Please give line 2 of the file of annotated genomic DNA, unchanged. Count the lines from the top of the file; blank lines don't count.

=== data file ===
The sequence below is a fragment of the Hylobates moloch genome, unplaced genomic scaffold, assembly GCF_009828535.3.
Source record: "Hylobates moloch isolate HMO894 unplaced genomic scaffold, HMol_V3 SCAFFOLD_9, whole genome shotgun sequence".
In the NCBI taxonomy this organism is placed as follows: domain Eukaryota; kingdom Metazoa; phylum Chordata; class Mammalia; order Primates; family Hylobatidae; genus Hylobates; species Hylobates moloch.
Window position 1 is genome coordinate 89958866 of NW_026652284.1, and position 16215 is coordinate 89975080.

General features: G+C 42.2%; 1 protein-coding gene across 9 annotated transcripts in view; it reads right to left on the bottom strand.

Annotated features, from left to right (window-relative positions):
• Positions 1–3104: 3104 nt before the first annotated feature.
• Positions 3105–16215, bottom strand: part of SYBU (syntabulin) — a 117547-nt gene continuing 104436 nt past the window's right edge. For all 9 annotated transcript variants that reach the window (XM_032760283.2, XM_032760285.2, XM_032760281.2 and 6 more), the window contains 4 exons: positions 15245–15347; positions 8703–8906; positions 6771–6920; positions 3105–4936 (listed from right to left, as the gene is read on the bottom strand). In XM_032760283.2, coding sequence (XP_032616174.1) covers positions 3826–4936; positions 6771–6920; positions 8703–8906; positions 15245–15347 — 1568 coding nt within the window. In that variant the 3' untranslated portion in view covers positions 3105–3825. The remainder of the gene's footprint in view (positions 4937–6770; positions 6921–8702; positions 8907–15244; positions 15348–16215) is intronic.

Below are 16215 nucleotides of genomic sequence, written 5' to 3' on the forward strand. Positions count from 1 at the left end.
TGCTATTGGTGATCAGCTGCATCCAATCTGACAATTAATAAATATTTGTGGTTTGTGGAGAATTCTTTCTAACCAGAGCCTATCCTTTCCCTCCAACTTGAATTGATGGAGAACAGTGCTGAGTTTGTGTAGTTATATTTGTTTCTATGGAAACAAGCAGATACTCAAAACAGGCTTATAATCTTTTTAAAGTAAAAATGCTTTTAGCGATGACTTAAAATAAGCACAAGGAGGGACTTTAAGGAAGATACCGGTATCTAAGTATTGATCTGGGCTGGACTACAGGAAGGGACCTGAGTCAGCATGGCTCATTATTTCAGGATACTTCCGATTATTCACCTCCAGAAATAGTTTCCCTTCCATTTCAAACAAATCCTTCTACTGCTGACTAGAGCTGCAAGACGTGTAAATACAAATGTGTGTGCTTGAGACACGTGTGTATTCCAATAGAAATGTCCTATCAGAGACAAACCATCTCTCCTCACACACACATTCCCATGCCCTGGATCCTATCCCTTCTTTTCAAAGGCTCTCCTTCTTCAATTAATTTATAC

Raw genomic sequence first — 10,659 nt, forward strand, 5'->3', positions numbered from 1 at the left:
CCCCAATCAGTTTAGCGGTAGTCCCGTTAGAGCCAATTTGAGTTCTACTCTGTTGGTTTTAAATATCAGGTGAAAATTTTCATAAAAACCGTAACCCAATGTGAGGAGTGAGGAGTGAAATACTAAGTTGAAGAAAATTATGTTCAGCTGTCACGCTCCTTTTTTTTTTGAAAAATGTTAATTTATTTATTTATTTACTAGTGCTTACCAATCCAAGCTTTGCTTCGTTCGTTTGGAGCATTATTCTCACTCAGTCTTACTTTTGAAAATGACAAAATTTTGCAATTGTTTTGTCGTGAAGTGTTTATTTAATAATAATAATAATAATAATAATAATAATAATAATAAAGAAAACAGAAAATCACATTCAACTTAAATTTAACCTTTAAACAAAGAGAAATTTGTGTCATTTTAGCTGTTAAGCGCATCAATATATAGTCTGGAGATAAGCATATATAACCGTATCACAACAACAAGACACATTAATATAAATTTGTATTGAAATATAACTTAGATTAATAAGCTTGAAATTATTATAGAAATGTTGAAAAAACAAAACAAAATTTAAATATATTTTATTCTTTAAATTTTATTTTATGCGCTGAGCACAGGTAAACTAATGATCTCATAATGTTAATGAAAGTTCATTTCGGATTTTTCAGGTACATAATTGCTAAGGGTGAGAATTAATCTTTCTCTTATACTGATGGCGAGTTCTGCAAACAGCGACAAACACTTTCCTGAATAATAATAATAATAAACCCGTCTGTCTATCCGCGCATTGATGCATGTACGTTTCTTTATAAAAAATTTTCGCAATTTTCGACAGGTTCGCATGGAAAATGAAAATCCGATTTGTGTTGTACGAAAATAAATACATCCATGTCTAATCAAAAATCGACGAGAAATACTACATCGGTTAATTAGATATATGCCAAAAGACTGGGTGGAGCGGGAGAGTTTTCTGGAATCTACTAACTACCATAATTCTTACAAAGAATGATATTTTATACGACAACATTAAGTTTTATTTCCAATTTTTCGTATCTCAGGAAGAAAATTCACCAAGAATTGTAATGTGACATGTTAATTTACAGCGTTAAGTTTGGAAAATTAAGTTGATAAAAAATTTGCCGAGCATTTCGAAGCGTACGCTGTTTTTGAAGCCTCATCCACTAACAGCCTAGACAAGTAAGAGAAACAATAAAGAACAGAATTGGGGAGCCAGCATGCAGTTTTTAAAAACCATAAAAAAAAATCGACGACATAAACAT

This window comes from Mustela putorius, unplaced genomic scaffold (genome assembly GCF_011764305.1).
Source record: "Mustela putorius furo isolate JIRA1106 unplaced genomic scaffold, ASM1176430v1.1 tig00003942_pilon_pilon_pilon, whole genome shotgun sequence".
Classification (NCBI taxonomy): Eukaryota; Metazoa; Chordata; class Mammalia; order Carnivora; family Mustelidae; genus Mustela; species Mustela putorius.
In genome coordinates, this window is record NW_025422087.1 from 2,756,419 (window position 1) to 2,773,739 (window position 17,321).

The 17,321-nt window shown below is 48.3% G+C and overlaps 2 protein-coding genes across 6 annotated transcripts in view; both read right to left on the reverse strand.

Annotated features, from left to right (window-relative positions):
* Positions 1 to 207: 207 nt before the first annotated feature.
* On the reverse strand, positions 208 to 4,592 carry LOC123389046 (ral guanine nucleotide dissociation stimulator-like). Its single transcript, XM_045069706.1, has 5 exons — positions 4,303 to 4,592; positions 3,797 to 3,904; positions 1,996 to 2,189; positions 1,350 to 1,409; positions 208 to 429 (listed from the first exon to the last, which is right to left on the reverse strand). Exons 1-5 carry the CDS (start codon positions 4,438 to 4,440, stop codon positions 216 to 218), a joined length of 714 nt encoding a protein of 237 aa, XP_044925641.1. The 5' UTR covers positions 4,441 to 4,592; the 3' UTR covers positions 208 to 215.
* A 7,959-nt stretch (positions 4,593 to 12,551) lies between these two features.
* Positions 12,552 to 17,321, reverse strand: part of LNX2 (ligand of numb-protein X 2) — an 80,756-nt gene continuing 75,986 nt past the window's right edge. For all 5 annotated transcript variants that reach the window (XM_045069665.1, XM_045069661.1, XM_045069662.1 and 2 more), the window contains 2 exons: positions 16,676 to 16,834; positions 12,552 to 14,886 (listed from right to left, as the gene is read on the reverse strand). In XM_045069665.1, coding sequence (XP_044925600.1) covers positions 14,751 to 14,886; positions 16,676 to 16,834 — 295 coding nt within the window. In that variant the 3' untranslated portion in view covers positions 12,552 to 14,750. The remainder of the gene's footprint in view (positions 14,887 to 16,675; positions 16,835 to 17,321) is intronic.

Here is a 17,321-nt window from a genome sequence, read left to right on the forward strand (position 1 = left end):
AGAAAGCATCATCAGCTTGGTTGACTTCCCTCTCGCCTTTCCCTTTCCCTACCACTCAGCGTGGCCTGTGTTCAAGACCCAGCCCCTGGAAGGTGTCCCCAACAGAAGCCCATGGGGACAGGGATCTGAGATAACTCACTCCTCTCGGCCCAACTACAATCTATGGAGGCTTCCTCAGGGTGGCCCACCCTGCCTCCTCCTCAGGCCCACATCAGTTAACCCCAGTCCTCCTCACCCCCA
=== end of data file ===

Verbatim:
Source record: "Hylobates moloch isolate HMO894 unplaced genomic scaffold, HMol_V3 SCAFFOLD_9, whole genome shotgun sequence".